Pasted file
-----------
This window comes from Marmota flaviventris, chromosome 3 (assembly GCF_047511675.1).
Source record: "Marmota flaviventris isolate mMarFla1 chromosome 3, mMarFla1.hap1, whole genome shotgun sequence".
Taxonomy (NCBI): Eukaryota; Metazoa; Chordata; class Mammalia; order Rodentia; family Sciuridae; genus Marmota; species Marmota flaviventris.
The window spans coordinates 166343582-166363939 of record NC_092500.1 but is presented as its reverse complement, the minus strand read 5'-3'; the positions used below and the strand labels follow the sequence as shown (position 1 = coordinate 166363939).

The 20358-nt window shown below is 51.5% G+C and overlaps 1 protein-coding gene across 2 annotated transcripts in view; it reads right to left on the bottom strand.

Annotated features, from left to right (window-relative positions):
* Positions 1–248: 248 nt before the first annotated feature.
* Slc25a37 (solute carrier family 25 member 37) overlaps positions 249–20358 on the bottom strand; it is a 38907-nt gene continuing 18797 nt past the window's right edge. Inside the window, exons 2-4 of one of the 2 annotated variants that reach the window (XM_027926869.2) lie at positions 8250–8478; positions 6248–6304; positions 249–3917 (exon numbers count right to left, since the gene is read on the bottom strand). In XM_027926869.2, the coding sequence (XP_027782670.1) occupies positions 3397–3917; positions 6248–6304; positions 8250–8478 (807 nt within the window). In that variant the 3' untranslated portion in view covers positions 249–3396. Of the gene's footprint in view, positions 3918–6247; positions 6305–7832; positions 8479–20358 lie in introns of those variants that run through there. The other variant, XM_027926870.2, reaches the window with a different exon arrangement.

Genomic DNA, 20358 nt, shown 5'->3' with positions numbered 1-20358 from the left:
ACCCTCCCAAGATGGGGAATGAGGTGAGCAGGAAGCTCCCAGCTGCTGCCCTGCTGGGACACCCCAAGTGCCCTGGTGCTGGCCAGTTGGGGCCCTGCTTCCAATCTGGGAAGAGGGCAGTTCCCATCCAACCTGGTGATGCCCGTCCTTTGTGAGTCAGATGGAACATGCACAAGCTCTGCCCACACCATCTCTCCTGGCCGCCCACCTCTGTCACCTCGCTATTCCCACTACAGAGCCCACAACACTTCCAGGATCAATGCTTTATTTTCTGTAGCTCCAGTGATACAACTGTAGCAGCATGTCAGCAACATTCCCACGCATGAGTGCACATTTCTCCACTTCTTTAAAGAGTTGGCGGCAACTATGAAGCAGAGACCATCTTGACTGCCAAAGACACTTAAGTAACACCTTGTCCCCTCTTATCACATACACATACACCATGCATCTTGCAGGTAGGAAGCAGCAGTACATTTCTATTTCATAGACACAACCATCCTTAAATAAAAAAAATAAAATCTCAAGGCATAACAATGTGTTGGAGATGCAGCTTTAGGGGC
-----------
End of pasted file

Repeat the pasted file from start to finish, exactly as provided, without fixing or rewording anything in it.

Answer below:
This window comes from Marmota flaviventris, chromosome 3 (assembly GCF_047511675.1).
Source record: "Marmota flaviventris isolate mMarFla1 chromosome 3, mMarFla1.hap1, whole genome shotgun sequence".
Taxonomy (NCBI): Eukaryota; Metazoa; Chordata; class Mammalia; order Rodentia; family Sciuridae; genus Marmota; species Marmota flaviventris.
The window spans coordinates 166343582-166363939 of record NC_092500.1 but is presented as its reverse complement, the minus strand read 5'-3'; the positions used below and the strand labels follow the sequence as shown (position 1 = coordinate 166363939).

The 20358-nt window shown below is 51.5% G+C and overlaps 1 protein-coding gene across 2 annotated transcripts in view; it reads right to left on the bottom strand.

Annotated features, from left to right (window-relative positions):
* Positions 1–248: 248 nt before the first annotated feature.
* Slc25a37 (solute carrier family 25 member 37) overlaps positions 249–20358 on the bottom strand; it is a 38907-nt gene continuing 18797 nt past the window's right edge. Inside the window, exons 2-4 of one of the 2 annotated variants that reach the window (XM_027926869.2) lie at positions 8250–8478; positions 6248–6304; positions 249–3917 (exon numbers count right to left, since the gene is read on the bottom strand). In XM_027926869.2, the coding sequence (XP_027782670.1) occupies positions 3397–3917; positions 6248–6304; positions 8250–8478 (807 nt within the window). In that variant the 3' untranslated portion in view covers positions 249–3396. Of the gene's footprint in view, positions 3918–6247; positions 6305–7832; positions 8479–20358 lie in introns of those variants that run through there. The other variant, XM_027926870.2, reaches the window with a different exon arrangement.

Genomic DNA, 20358 nt, shown 5'->3' with positions numbered 1-20358 from the left:
ACCCTCCCAAGATGGGGAATGAGGTGAGCAGGAAGCTCCCAGCTGCTGCCCTGCTGGGACACCCCAAGTGCCCTGGTGCTGGCCAGTTGGGGCCCTGCTTCCAATCTGGGAAGAGGGCAGTTCCCATCCAACCTGGTGATGCCCGTCCTTTGTGAGTCAGATGGAACATGCACAAGCTCTGCCCACACCATCTCTCCTGGCCGCCCACCTCTGTCACCTCGCTATTCCCACTACAGAGCCCACAACACTTCCAGGATCAATGCTTTATTTTCTGTAGCTCCAGTGATACAACTGTAGCAGCATGTCAGCAACATTCCCACGCATGAGTGCACATTTCTCCACTTCTTTAAAGAGTTGGCGGCAACTATGAAGCAGAGACCATCTTGACTGCCAAAGACACTTAAGTAACACCTTGTCCCCTCTTATCACATACACATACACCATGCATCTTGCAGGTAGGAAGCAGCAGTACATTTCTATTTCATAGACACAACCATCCTTAAATAAAAAAAATAAAATCTCAAGGCATAACAATGTGTTGGAGATGCAGCTTTAGGGGC